around them like a soft baby blanket, making it clear all
were loved, nothing separate.
And this love reached into every crack and crevice, the
people began to wake and wonder, to breathe and give
thanks, to work and celebrate together.
And so the world was saved, but only as long as you, too,
sweet one, remember to turn.
Finally, I want to thank the hundreds of people who turned towards my step-daughter Lauren and her husband Ryan last night for his Help Hope Live Kidney Transplant Fundraiser. The love and gratitude in the room were palpable and it was such a powerful example of the ways in which we can make a difference in each other’s lives.
What will you turn towards?
To read more about how to be a part of The Great Turning, see How to Be Part of the Earth’s Immune System and to imagine what a Life-Sustaining Society could look like, check out Revisioning Community.
*Featured image is Coming Together by Kerstin Zettmar
During this time of growing uncertainty, as climate catastrophe looms, and the inequality and dysfunction of social and political systems are exposed, it is more important than ever be in a supportive community which inspires creativity, courage, and collective action.
I am so grateful that I, in conjunction with Georgia Interfaith Power and Light (GIPL), have had the opportunity in 2017 to bring the Active Hope Workshop, based on The Work that Reconnects by Joanna Macy, to the following faith and environmental communities:
Emerson, Georgia Mountains, Northwest, and Gwinnett Unitarian Universalist Congregations, St. Mark’s Episcopal Church, Unity Atlanta, The Yoga Source, Shambhala Meditation Center of Atlanta, Friends Meeting in Birmingham, Get off the Grid Fest, Carrollton Water Keepers, Georgia Sierra Club, and Emory CREATE Conference.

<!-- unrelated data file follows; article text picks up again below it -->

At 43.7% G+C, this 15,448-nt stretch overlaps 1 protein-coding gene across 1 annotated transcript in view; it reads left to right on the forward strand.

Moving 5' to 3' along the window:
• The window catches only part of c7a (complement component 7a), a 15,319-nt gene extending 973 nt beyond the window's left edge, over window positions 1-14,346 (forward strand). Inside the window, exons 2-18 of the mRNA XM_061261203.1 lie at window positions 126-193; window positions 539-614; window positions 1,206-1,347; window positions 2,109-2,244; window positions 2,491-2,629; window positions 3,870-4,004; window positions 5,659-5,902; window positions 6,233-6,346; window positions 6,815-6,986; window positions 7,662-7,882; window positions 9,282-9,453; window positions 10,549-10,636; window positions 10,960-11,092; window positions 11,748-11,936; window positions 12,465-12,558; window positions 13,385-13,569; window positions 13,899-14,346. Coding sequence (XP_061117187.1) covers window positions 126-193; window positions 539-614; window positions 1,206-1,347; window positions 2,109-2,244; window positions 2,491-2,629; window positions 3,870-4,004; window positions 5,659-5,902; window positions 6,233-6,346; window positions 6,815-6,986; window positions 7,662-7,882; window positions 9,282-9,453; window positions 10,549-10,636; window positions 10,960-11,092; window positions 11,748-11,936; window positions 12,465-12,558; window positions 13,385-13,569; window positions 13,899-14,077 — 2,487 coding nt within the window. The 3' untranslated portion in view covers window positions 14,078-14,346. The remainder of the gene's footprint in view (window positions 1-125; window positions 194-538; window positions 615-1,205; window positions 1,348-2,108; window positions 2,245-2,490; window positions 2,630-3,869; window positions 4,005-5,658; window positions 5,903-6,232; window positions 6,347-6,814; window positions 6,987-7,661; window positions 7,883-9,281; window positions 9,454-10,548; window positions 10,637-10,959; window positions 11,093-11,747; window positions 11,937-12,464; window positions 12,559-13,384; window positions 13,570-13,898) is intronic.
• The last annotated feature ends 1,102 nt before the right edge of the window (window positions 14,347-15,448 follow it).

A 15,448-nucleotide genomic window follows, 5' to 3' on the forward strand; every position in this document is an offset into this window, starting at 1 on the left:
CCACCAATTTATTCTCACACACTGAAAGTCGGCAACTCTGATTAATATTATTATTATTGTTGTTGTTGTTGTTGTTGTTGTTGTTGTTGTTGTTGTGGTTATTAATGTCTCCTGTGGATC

In addition to helping participants come away feeling, “Hopeful, empowered, renewed, and encouraged,” the Four Directions Fund at GIPL allows us to support projects that are either conceived of, or clarified as a result of the Active Hope Workshop. We have been delighted to support the following projects:
Sunflower Planting for Soil Remediation
Tree Plantings in Yahoola Creek Park and in Guatemala
Butterfly Garden at St. Mark’s Episcopal Church in LaGrange
Building and Installing Bat Houses with Youth Groups in North Georgia
I am now booking workshops for 2018 and would love to work with your community. The cost is a love offering, so it is accessible for everyone. This workshop is especially helpful for:
If you would like to find out more or book a workshop, please contact me at: firstname.lastname@example.org.
As we enter the winter season when the long nights slowly give way to the light, let it remind us that in the midst of difficult times, our soul force is looking for the chance to shine.
Wishing you love and peace this holiday season and throughout the New Year,